Prior to presiding over Mike Pelfrey’s latest debacle, Willie Randolph endured the humiliation of being called to the carpet by Hall Of Fame baseball executive Jeff Wilpon, only to learn after the meeting that Carlos Delgado either (depending on your point of view) refused to endorse the manager or failed to reply to a baited question. Still, Randolph’s got at least one supporter left, in this case, the same reporter who almost cost him his job. “Given what Randolph has endured in baseball,” writes the Bergen Record’s Ian O’Connor, “his bosses should let him breathe on the issue of race.”
Randolph didn’t say anything divisive or inflammatory when we discussed black and white inside his old home, Yankee Stadium, eight days back. The manager simply raised the question of whether his skin color is among the factors ” on a conscious or subconscious level ” that are weighed by fans and critics when measuring his ability to lead the Mets.
It was and is a legitimate question to ask.
When he meets with Fred and Jeff Wilpon today, meets with them after losing six of his last seven games, Randolph should apologize to his bosses for the play of his $140 million team, and for the comments suggesting the SNY network was fixing to portray him in an unflattering light.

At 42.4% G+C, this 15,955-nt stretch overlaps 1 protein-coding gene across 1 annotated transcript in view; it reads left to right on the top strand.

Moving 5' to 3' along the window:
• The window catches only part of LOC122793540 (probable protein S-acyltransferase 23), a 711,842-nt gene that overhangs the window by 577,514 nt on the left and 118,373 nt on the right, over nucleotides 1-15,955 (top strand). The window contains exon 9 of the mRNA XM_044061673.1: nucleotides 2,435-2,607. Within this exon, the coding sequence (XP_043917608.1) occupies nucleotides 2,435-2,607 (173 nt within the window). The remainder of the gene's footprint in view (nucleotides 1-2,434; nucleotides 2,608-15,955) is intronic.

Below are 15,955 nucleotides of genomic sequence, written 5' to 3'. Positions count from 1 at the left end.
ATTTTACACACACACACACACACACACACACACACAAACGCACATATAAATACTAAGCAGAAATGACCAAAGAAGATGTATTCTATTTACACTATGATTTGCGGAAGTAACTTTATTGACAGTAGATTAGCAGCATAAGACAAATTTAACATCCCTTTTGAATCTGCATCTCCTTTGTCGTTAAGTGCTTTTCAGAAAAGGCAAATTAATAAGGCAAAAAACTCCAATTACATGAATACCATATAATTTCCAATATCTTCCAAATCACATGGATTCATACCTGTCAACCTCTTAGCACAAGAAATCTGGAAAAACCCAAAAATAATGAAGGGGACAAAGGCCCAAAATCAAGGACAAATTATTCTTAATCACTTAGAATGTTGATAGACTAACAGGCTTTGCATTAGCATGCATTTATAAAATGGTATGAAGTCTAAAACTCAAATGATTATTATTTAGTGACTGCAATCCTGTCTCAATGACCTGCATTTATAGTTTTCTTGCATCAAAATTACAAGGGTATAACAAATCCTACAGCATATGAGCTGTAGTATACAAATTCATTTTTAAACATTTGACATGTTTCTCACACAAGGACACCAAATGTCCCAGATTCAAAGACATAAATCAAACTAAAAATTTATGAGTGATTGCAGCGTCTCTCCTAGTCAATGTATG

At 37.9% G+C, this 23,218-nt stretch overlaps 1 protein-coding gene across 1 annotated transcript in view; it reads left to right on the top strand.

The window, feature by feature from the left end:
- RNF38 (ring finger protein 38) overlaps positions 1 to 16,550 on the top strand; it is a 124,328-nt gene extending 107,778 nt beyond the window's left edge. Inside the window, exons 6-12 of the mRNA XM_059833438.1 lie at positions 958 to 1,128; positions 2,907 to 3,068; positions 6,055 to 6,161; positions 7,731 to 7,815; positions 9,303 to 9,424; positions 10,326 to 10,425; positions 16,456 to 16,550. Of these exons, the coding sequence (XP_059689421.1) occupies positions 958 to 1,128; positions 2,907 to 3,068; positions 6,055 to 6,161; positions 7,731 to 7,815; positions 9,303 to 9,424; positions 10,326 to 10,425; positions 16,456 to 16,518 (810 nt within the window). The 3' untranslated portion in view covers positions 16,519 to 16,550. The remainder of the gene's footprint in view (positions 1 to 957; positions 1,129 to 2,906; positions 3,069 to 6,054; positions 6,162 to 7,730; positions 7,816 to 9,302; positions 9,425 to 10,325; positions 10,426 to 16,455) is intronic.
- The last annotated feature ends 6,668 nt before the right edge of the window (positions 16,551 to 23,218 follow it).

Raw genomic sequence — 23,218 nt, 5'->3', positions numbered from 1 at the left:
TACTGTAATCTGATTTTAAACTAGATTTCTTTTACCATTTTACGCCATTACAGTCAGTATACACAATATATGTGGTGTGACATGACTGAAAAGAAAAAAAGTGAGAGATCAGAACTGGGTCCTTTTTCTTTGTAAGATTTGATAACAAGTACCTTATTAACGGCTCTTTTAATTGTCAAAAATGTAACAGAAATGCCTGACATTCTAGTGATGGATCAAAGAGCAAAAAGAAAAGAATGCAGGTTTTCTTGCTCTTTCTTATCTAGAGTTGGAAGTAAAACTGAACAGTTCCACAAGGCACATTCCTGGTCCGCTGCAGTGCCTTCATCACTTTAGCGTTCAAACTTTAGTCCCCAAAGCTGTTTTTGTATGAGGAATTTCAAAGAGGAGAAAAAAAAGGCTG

Camera operators are supposed to film managers and head coaches for reaction shots when their teams mess up. It’s called good TV.
Randolph also should accept full responsibility for his statements in an on-the-record, tape-recorded interview conducted before a number of witnesses, a notion he’s comfortable with one day, not so comfortable with the next.
But Randolph shouldn’t retreat from anything he said within the context of race. As the de facto offensive coordinator of Joe Torre’s dynastic Yanks, Randolph was rejected as a candidate for one managerial job after another, this while every white bullpen catcher and his brother got a gig.
Does anyone really believe that a white man who was a two-time champion Yankee as a player and a four-time champion Yankee as a coach would’ve waited as long as Randolph did before a franchise finally called his number?
Randolph wasn’t ranting about overt racism in the Shea stands. He merely was talking about the very real possibility that some have a problem with black leadership, whether they realize it or not..